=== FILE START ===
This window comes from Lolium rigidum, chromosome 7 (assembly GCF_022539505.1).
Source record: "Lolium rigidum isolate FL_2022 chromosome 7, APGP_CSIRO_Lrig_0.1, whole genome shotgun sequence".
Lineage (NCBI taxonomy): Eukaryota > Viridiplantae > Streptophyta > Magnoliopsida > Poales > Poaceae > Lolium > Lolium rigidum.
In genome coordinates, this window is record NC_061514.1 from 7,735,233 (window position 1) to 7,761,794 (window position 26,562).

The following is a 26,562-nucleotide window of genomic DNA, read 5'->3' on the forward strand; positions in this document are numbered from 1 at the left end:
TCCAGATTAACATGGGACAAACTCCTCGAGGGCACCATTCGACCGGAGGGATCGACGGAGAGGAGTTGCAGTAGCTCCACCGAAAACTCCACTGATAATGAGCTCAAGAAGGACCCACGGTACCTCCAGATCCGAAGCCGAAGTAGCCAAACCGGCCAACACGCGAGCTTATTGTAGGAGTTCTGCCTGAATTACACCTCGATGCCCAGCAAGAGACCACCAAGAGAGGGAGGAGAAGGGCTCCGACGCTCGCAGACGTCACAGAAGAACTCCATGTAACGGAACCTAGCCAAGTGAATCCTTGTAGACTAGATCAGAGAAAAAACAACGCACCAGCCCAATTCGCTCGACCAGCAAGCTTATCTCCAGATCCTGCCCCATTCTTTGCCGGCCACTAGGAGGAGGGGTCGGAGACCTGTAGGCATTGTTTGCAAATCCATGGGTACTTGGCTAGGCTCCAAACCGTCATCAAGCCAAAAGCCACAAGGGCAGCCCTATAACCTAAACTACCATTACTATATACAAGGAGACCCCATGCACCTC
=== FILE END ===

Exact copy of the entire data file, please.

This window comes from Lolium rigidum, chromosome 7 (assembly GCF_022539505.1).
Source record: "Lolium rigidum isolate FL_2022 chromosome 7, APGP_CSIRO_Lrig_0.1, whole genome shotgun sequence".
Lineage (NCBI taxonomy): Eukaryota > Viridiplantae > Streptophyta > Magnoliopsida > Poales > Poaceae > Lolium > Lolium rigidum.
In genome coordinates, this window is record NC_061514.1 from 7,735,233 (window position 1) to 7,761,794 (window position 26,562).

The following is a 26,562-nucleotide window of genomic DNA, read 5'->3' on the forward strand; positions in this document are numbered from 1 at the left end:
TCCAGATTAACATGGGACAAACTCCTCGAGGGCACCATTCGACCGGAGGGATCGACGGAGAGGAGTTGCAGTAGCTCCACCGAAAACTCCACTGATAATGAGCTCAAGAAGGACCCACGGTACCTCCAGATCCGAAGCCGAAGTAGCCAAACCGGCCAACACGCGAGCTTATTGTAGGAGTTCTGCCTGAATTACACCTCGATGCCCAGCAAGAGACCACCAAGAGAGGGAGGAGAAGGGCTCCGACGCTCGCAGACGTCACAGAAGAACTCCATGTAACGGAACCTAGCCAAGTGAATCCTTGTAGACTAGATCAGAGAAAAAACAACGCACCAGCCCAATTCGCTCGACCAGCAAGCTTATCTCCAGATCCTGCCCCATTCTTTGCCGGCCACTAGGAGGAGGGGTCGGAGACCTGTAGGCATTGTTTGCAAATCCATGGGTACTTGGCTAGGCTCCAAACCGTCATCAAGCCAAAAGCCACAAGGGCAGCCCTATAACCTAAACTACCATTACTATATACAAGGAGACCCCATGCACCTC